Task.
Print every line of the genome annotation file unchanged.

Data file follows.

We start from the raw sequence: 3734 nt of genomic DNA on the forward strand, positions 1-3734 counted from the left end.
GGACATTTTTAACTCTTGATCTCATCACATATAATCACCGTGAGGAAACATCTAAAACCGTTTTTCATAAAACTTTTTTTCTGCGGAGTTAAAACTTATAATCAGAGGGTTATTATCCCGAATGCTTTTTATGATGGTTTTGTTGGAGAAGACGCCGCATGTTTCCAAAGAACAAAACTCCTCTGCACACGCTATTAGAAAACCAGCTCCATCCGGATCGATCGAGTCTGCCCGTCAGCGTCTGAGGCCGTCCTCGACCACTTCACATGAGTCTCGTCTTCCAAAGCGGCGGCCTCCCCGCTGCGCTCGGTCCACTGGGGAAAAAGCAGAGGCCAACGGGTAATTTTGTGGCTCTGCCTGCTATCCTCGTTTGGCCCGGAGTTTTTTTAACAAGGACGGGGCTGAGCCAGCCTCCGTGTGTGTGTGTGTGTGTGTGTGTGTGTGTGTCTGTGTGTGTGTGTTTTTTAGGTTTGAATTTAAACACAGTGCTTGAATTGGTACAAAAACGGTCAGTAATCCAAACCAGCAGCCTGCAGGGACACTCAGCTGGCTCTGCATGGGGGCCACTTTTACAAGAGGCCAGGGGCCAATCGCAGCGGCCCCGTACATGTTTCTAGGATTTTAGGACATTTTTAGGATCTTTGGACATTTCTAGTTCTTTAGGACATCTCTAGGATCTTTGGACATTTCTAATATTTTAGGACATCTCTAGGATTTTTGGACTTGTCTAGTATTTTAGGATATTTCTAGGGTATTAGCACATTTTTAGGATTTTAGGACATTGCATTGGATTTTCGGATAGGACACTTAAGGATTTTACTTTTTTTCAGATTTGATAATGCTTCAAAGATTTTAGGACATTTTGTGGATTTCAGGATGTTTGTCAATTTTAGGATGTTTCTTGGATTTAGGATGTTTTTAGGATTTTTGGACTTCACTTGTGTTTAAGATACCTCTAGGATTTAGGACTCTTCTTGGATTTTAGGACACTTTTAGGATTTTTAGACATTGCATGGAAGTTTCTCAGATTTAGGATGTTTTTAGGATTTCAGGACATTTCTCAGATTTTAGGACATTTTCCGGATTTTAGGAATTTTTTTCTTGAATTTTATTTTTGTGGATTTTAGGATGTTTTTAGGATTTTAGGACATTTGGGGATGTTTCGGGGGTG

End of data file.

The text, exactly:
We start from the raw sequence: 3734 nt of genomic DNA on the forward strand, positions 1-3734 counted from the left end.
GGACATTTTTAACTCTTGATCTCATCACATATAATCACCGTGAGGAAACATCTAAAACCGTTTTTCATAAAACTTTTTTTCTGCGGAGTTAAAACTTATAATCAGAGGGTTATTATCCCGAATGCTTTTTATGATGGTTTTGTTGGAGAAGACGCCGCATGTTTCCAAAGAACAAAACTCCTCTGCACACGCTATTAGAAAACCAGCTCCATCCGGATCGATCGAGTCTGCCCGTCAGCGTCTGAGGCCGTCCTCGACCACTTCACATGAGTCTCGTCTTCCAAAGCGGCGGCCTCCCCGCTGCGCTCGGTCCACTGGGGAAAAAGCAGAGGCCAACGGGTAATTTTGTGGCTCTGCCTGCTATCCTCGTTTGGCCCGGAGTTTTTTTAACAAGGACGGGGCTGAGCCAGCCTCCGTGTGTGTGTGTGTGTGTGTGTGTGTGTGTGTCTGTGTGTGTGTGTTTTTTAGGTTTGAATTTAAACACAGTGCTTGAATTGGTACAAAAACGGTCAGTAATCCAAACCAGCAGCCTGCAGGGACACTCAGCTGGCTCTGCATGGGGGCCACTTTTACAAGAGGCCAGGGGCCAATCGCAGCGGCCCCGTACATGTTTCTAGGATTTTAGGACATTTTTAGGATCTTTGGACATTTCTAGTTCTTTAGGACATCTCTAGGATCTTTGGACATTTCTAATATTTTAGGACATCTCTAGGATTTTTGGACTTGTCTAGTATTTTAGGATATTTCTAGGGTATTAGCACATTTTTAGGATTTTAGGACATTGCATTGGATTTTCGGATAGGACACTTAAGGATTTTACTTTTTTTCAGATTTGATAATGCTTCAAAGATTTTAGGACATTTTGTGGATTTCAGGATGTTTGTCAATTTTAGGATGTTTCTTGGATTTAGGATGTTTTTAGGATTTTTGGACTTCACTTGTGTTTAAGATACCTCTAGGATTTAGGACTCTTCTTGGATTTTAGGACACTTTTAGGATTTTTAGACATTGCATGGAAGTTTCTCAGATTTAGGATGTTTTTAGGATTTCAGGACATTTCTCAGATTTTAGGACATTTTCCGGATTTTAGGAATTTTTTTCTTGAATTTTATTTTTGTGGATTTTAGGATGTTTTTAGGATTTTAGGACATTTGGGGATGTTTCGGGGGTG